Information appearing under the captions “Consolidated Statements of Income and Comprehensive Income,” “Consolidated Balance Sheets,” “Consolidated Statements of Cash Flows,” “Consolidated Statements of Capitalization,” “Consolidated Statements of Common Stockholders’ Equity” and “Notes to Consolidated Financial Statements” from the portions of our 2008 Annual Report to Shareholders filed as Exhibit 13.1 to this Form 10-K is incorporated by reference herein. Also, the information appearing in the sections captioned “Management’s Report on Internal Control Over Financial Reporting” and “Report of Independent Registered Public Accounting Firm” from the portions of our 2008 Annual Report to Shareholders filed as Exhibit 13.1 to this Form 10-K is incorporated by reference herein.
Item 9. Changes in and Disagreements with Accountants on Accounting and Financial Disclosure
None.
Item 9A. Controls and Procedures
(a) Evaluation of Disclosure Controls and Procedures — Our management, with the participation of our Chief Executive Officer and Chief Financial Officer, evaluated the effectiveness of our disclosure controls and procedures as of the end of the period covered by this report. Based on that evaluation, the Chief Executive Officer and Chief Financial Officer concluded that our disclosure controls and procedures as of the end of the period covered by this report are effective to provide reasonable assurance that the information required to be disclosed by us in reports filed under the Securities Exchange Act of 1934 is (i) recorded, processed, summarized and reported within the time periods specified in the SEC’s rules and forms and (ii) accumulated and communicated to our management, including the Chief Executive Officer and Chief Financial Officer, as appropriate to allow timely decisions regarding disclosure. A controls system cannot provide absolute assurance, however, that the objectives of the controls system are met, and no evaluation of controls can provide absolute assurance that all control issues and instances of fraud, if any, within a company have been detected.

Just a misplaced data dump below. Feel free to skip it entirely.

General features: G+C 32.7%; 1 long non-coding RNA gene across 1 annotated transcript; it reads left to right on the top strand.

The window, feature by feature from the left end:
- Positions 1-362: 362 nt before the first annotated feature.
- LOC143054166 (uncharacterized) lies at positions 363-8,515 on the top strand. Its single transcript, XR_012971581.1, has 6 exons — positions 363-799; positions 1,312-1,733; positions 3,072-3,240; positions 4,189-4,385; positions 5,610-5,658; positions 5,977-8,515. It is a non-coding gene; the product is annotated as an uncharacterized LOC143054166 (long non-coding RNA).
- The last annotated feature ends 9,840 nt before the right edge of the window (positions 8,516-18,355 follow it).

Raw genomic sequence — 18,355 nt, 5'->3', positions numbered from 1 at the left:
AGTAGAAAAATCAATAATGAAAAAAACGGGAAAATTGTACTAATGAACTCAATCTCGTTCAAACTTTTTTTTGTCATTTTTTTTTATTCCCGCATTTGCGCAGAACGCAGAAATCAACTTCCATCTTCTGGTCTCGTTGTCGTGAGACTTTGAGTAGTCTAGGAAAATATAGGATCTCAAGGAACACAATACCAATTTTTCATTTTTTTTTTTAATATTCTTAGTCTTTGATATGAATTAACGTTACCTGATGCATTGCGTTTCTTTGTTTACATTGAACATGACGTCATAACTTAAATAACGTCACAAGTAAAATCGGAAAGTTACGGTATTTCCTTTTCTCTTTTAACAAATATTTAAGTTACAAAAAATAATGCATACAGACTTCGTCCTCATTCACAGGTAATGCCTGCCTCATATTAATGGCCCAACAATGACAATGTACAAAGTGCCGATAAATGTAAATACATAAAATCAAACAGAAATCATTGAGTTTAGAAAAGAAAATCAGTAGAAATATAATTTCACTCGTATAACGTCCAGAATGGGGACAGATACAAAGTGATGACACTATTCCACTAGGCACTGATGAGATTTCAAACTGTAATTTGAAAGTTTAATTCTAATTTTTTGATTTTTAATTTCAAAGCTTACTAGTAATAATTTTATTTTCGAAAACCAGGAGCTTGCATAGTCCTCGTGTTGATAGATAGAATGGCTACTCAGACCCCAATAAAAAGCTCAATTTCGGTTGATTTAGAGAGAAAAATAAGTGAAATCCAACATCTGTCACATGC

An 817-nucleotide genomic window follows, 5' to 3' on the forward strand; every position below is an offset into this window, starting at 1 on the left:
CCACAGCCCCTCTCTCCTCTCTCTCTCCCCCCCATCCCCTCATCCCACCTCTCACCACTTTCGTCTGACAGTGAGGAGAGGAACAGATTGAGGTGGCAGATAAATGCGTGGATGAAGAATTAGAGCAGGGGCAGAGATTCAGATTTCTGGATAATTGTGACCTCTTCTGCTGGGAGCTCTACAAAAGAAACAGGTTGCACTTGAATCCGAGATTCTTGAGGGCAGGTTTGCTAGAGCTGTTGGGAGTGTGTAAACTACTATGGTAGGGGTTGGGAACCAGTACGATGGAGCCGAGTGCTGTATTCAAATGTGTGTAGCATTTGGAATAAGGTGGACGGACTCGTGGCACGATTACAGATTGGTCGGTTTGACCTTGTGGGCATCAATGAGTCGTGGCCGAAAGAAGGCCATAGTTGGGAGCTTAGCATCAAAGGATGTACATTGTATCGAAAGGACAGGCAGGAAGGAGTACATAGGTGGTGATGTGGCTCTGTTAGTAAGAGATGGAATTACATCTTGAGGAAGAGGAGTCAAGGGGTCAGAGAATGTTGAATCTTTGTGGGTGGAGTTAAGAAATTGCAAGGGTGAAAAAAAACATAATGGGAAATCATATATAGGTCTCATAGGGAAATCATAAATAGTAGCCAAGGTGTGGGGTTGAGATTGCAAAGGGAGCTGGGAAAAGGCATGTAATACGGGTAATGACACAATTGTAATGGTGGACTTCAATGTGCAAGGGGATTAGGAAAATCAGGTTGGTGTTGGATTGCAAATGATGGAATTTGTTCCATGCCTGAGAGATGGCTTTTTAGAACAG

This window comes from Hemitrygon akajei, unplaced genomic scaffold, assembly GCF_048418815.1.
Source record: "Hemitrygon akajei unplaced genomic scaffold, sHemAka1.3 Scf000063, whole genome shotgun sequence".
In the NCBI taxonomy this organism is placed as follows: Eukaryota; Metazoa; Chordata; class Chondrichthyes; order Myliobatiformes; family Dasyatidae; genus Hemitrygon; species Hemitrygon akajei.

(b) Management’s Report on Internal Control Over Financial Reporting — The information appearing in the section captioned “Management’s Report on Internal Control Over Financial Reporting” from the portions of our 2008 Annual Report to Shareholders filed as Exhibit 13.1 to this Form 10-K is incorporated by reference herein.
(c) Changes in Internal Control Over Financial Reporting — No change in our internal control over financial reporting occurred during our most recent fiscal quarter that has materially affected, or is reasonably likely to materially affect, our internal control over financial reporting.